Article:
For better control over the development of graded papers I frequently use two bath devlopers which gives me significant contrast control. Have a look at the article I have in the articles section of the link portal for a complete description. </td></tr></table><span class='postcolor'>
    I lith print with Afga M-2 (multi grade RC paper) all the time and I find that the developer is a bigger issue than the paper itself. I use their softer (sorry the identifying numbers excape) developer for greytone and their rapid access developer for lith and line work.
    Embrace **it! **it. . .just another name for fertilizer. . . Grow baby Grow!

  5. #15
    fhovie's Avatar
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    THANK YOU LES McLean&#33;&#33;&#33;

    I read your cool article on two bath deveolpment and tried it. Although I am still waiting for them to dry, I know I have better results than I had the other day with a monobath developer. Here is my story. I keep an old Yashica TLR in the Jeep. I was at a boyscout camporee and I shot 2 rolls of film in terrible conditions. Shadowed faces, bright sunlight at mid day with single coated optics. So I used my split D23 to develop the film which does several things. It compensates for the high contrast, creates very good accutance and offers very smooth grain. The down side is that the negatives have poor overall contrast. Local contrast is very good and images appear very sharp&#33;. So I spent yesterday trying to make these images that were interesting but flat look good. No Joy on all senarios&#33;. So today I mixed up some D-65 (photoformulary Glycin - Ansco 130 like developer) Normal mix is 1A:1B:5water for fiber. I mixed the hard bath at 1:1:3 and the soft bath at 1:1:8. 1:1:7 is recommended for RC. I followed your instructions and I really see a sparkle. I will be spending some time with this now. I used grade 3 paper - I may be inspired now to try some grade 4&#33;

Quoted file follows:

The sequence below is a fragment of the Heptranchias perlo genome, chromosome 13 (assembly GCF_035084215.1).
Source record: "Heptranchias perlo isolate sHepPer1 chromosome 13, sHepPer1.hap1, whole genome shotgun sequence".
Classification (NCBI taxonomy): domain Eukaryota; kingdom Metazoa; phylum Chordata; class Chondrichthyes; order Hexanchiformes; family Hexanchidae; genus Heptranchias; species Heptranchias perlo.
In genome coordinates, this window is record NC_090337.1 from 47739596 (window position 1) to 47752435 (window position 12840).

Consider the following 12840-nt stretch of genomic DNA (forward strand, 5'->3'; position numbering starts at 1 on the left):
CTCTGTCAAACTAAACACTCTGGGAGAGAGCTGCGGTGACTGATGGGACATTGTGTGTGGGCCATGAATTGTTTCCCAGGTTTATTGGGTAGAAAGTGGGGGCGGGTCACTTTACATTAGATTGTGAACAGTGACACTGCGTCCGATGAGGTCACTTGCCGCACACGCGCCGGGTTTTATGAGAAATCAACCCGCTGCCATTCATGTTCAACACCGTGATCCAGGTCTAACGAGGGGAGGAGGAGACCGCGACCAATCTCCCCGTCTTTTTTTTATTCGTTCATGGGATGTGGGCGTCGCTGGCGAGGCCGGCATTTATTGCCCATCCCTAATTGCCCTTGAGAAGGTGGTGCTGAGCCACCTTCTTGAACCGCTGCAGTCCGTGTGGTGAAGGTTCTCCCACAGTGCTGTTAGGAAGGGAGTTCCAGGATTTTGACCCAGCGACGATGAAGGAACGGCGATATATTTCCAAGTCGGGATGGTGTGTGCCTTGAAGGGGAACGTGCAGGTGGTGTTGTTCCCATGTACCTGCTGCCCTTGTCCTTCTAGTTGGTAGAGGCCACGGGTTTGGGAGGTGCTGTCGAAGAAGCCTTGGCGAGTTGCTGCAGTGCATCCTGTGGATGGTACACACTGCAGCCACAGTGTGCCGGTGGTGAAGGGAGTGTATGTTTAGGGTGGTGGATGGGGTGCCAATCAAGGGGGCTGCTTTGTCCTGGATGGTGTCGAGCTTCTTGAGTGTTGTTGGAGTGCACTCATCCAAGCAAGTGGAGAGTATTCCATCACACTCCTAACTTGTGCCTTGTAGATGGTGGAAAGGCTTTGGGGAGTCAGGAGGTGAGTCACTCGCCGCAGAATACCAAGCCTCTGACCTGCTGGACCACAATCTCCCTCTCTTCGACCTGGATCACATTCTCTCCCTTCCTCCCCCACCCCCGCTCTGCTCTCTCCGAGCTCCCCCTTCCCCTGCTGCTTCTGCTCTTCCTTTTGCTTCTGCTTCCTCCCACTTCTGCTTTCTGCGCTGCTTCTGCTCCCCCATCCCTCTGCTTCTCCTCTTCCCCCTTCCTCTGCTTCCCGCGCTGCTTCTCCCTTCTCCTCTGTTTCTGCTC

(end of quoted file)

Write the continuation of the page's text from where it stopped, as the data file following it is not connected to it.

I also have been comparing three different papers I have been using. Ilford Galarie Multibroam, Forte Forteza and Cachet RF - All in grade 3 with the same negs and developer. The Cachet is a little thinner and on drying it tends to wrinkle a little more. Being only available in glossy, it has a pretty high luster even when not ferrotyped. I have never been good at getting a great fiber glossy finish. The Ilford seemed almost a full f-stop faster than both the others and so-far seems to have the richest blacks in the glycin developer. The Forte and the Ilford seem a little harder than the Cachet. All seem pretty good - I still think I favor the Forte. I might change my mind though.
    My photos are always without all that distracting color ...

  6. #16
    Les McLean's Avatar
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    Frank,

    The thanks for me is that another door has been opened for you and I&#39;ve had a part to play, but your personal thanks are much appreaciated. You mention that you are waiting for your prints to dry to see if they still sparkle, if you take dry down into account when you make the print you KNOW that they will sparkle when dry. I&#39;ll ask Sean if I can give him an article on how to calculate dry down for the papers you use, it&#39;s too long to include as a post.